Today, RSPB Scotland submitted a response to the Scottish Government’s fourth National Planning Framework (NPF4), which will guide planning decisions and development in Scotland for the next decade. Planning must play its part to ensure developments help tackle the nature and climate emergency by being net-zero and nature-positive.

Sometimes, standing up for nature requires hours poring over policy documents and writing recommendations. This week, RSPB Scotland submitted a response to the Scottish Government’s consultation for the fourth National Planning Framework (NPF4). Contrary to how it may sound, this is the most important document where development is concerned. Once NPF4 is approved by the Scottish Parliament later this year, every decision made about development proposals across Scotland must take account of NPF4’s policies. RSPB Scotland is calling on the Scottish Government to ensure the nature crisis is given equal weight to the climate emergency in planning decisions, as nature boosts wellbeing, and provides services and multiple benefits for people and climate.  

aerial image of glasgow showing housing, parks and urban trees

We’re pleased and encouraged that NPF4 recognises the climate and nature crises and the need for planning to play its part in these urgent issues. We have welcomed the inclusion of planning policy focused on delivering ‘positive effects for biodiversity’ alternatively known as biodiversity enhancement. We are also pleased that the importance of nature in the economy and for wellbeing is recognised.

However, in other areas we are disappointed.

Looking more closely at the policy wording, it is not strong enough or clear enough to ensure that planning ensures nature’s recovery. Throughout the currently drafted NPF4, there is a lack of clarity and detail as to how long-term, meaningful action for nature, climate and people will be delivered. We are also frustrated that a mapped Scottish Nature Network has not been included as ‘National Development’ in the draft. Nature networks are mentioned throughout the draft NPF4, but there is no description of what they should be comprised of or how these will be delivered in practice. This is a significant missed opportunity for the Scottish Government to show their commitment to tackling the loss of nature and improving the health and wellbeing of people in Scotland by creating and enhancing local spaces for nature.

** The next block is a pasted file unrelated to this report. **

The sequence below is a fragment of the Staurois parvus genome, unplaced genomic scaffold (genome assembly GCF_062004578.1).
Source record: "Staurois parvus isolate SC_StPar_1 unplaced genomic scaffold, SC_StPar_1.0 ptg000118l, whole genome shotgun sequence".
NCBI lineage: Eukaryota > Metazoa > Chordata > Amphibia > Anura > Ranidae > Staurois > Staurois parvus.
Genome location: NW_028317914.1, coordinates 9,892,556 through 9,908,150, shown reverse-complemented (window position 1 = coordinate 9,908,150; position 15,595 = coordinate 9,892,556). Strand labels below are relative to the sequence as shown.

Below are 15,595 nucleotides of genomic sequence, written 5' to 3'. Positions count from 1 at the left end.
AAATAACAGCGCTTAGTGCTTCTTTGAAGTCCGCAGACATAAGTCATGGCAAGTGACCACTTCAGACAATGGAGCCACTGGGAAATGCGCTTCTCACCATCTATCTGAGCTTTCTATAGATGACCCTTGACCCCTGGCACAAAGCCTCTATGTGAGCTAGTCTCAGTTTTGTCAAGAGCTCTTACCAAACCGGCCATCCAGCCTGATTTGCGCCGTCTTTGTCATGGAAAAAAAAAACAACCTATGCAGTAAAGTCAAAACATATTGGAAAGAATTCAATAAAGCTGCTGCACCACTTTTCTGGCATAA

Illustration of wildflowers with butterfly

We believe this is what people want too. In a recent series of twitter polls, there was clear and obvious desire for more wildlife and nature-rich spaces in urban areas. The polls also highlighted that people are concerned about the risks that poorly planned developments pose for nature  and want government, councils and developers to do more to protect and enhance nature.. Overall, more than 80% of the people polled want to see the Scottish Government taking more action to address the nature crisis.

To deliver the promised, and needed, transformative change, NPF4 must be more than just positive aims. It must be accompanied with long-term investment in resourcing and staff capacity for local authorities. Otherwise, it will be impossible to deliver meaningful action on the ground. We hope that the Scottish Government will make the necessary changes to NPF4, and that Parliament vote to ensure that planning does deliver a net-zero, nature positive future.

Following today’s consultation deadline, the timescales are unclear as to when we will see a final version of NPF4. Given the concerns we and other stakeholders share regarding the detail and delivery of NPF4, we hope there will be further opportunity to shape the draft before it is approved by the Scottish Parliament.

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